Here’s what that means, simplified: coordination of care and services overlap. It is different than horizontal or vertical integration in that there is significant collaboration and overlap of services between our brain health and primary care specialties, Alivation Pharmacy, and Alivation Research. Each operates with their own autonomy, but they are in constant contact with one another, and function as a collective team when providing whole person, integrated care.

At Alivation, you won’t hear “That’s the pharmacy’s job” or “that’s for primary care”—they work together. They hand off when they need to, pick up where they can (or should). But integrated care isn’t limited to the U.S.—it is a worldwide concept. Even the World Health Organization has specific guidelines for the integration of healthcare around the world. They stress the importance of the framework, while also emphasizing the necessity of availability for the services and care listed[iii].

So why is it important?

Simple: we feel it is the best healthcare delivery system. On top of just making sense for our organization, the integrated care framework is a proven model that has excellent successes. The quality of life and the quality of outcomes we’ve seen have only reinforced our position over the years. We can’t help but believe in it now. It’s crucial that brain and mental health be treated as importantly as physical health. The brain only functions properly if the body functions properly, and vice versa. Much like our care framework, the body is all integrated. We like to think we’ve taken the design from nature, and the human body itself.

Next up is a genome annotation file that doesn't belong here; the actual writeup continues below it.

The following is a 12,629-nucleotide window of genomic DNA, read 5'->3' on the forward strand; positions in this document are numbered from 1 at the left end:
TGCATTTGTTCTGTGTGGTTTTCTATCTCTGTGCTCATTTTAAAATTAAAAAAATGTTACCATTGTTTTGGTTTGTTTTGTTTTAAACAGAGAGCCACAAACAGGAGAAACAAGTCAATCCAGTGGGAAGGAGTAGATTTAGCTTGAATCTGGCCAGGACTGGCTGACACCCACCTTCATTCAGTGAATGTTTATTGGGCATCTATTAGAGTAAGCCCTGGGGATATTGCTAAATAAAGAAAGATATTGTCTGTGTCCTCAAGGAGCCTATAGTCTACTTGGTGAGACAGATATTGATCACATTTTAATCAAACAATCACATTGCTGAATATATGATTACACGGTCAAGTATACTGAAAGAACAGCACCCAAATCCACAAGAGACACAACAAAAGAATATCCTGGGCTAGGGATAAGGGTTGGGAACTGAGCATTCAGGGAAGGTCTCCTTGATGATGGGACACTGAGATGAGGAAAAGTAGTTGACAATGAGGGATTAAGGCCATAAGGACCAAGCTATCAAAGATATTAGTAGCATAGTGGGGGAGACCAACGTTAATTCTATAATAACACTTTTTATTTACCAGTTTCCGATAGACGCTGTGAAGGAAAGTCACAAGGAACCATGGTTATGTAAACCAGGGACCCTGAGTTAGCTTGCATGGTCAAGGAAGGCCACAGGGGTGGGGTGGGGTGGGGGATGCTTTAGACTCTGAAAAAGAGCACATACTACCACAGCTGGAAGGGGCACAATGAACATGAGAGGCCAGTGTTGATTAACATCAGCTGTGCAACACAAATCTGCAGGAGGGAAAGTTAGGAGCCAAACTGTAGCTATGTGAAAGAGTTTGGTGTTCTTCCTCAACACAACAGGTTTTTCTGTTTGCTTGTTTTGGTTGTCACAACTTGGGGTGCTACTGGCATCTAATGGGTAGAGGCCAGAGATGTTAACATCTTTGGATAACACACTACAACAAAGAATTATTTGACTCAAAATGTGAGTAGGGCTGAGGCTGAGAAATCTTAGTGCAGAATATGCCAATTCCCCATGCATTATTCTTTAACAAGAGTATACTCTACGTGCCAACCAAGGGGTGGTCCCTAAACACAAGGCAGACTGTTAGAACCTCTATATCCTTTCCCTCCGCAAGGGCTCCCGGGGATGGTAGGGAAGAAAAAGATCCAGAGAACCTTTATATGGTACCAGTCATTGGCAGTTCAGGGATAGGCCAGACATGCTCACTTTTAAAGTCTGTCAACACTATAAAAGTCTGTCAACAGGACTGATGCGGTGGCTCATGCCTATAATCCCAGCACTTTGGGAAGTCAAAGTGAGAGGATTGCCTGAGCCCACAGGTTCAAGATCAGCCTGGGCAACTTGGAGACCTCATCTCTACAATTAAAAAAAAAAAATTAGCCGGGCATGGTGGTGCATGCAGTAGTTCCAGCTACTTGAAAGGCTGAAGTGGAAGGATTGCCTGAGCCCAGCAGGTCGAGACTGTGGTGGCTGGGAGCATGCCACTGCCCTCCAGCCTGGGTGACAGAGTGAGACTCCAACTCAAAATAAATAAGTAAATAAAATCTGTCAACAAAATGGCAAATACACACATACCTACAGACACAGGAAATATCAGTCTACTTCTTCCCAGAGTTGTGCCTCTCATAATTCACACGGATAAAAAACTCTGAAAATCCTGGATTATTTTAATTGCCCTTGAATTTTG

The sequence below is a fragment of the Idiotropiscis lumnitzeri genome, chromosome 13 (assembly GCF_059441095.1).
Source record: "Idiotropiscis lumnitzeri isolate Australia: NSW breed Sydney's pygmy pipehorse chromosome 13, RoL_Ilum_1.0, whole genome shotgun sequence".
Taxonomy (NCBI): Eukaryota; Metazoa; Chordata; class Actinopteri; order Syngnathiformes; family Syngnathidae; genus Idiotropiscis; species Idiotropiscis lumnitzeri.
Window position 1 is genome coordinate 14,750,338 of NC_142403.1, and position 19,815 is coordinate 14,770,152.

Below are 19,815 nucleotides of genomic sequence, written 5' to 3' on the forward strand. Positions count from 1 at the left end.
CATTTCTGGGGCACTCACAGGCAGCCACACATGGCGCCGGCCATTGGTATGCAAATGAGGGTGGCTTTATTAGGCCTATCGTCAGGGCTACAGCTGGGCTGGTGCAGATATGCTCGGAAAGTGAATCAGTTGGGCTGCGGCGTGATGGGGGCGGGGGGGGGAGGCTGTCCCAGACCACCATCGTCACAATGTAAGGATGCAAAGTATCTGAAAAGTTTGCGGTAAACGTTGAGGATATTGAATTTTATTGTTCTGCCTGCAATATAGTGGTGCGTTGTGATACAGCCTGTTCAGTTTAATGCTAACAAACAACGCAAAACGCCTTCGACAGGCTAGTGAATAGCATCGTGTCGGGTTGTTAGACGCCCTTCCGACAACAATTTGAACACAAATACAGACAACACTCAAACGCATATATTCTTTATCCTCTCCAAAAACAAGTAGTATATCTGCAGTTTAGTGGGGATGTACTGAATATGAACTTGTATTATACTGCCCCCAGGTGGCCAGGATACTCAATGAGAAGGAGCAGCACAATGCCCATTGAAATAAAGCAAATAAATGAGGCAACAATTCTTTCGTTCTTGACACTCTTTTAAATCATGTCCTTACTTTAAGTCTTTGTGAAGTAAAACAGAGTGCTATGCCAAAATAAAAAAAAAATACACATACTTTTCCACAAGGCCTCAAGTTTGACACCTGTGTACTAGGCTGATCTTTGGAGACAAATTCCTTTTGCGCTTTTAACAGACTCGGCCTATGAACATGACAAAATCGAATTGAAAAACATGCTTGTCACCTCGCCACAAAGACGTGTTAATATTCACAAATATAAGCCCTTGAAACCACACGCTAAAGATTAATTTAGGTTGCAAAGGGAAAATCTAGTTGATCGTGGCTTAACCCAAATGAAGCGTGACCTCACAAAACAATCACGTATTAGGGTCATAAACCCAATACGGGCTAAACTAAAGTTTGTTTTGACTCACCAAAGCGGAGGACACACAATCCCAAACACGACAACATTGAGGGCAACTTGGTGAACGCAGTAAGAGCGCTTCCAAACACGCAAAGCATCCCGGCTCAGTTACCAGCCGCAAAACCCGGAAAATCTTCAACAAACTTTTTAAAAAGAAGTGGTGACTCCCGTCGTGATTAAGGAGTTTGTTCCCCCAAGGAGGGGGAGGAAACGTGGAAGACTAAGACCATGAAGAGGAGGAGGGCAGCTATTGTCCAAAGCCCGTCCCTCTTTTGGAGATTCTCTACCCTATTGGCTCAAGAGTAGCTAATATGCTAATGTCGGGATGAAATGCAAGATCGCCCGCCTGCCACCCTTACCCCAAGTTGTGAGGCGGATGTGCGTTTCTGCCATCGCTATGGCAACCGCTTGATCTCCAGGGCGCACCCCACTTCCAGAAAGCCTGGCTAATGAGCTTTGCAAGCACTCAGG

The key challenge is to make sure it all runs smoothly. Again, like the human body, the engine must be functioning correctly for everything to work as it should. Communication is a crucial component. Our entire culture is very proactive in working together, communicating challenges, and speaking freely about good ideas as they come. We like to hear from everybody who works here. There isn’t the usual hierarchy, and conventional wisdom is always game to be questioned and tested.

So, though we do integrated care as well as the largest providers in the U.S., we also do it interpedently and have our own ideas. It keeps us unique and keeps us focused. It keeps our patients happy and healthy and delivers the best in the best way we know how. It’s part of the Next Level Care definition.

[i] https://insights.ovid.com/crossref?an=00005650-201106000-00006

[ii] https://www.ncbi.nlm.nih.gov/books/NBK22832/pdf/Bookshelf_NBK22832.pdf#page=114

[iii] http://www.who.int/servicedeliverysafety/areas/people-centred-care/framework/en/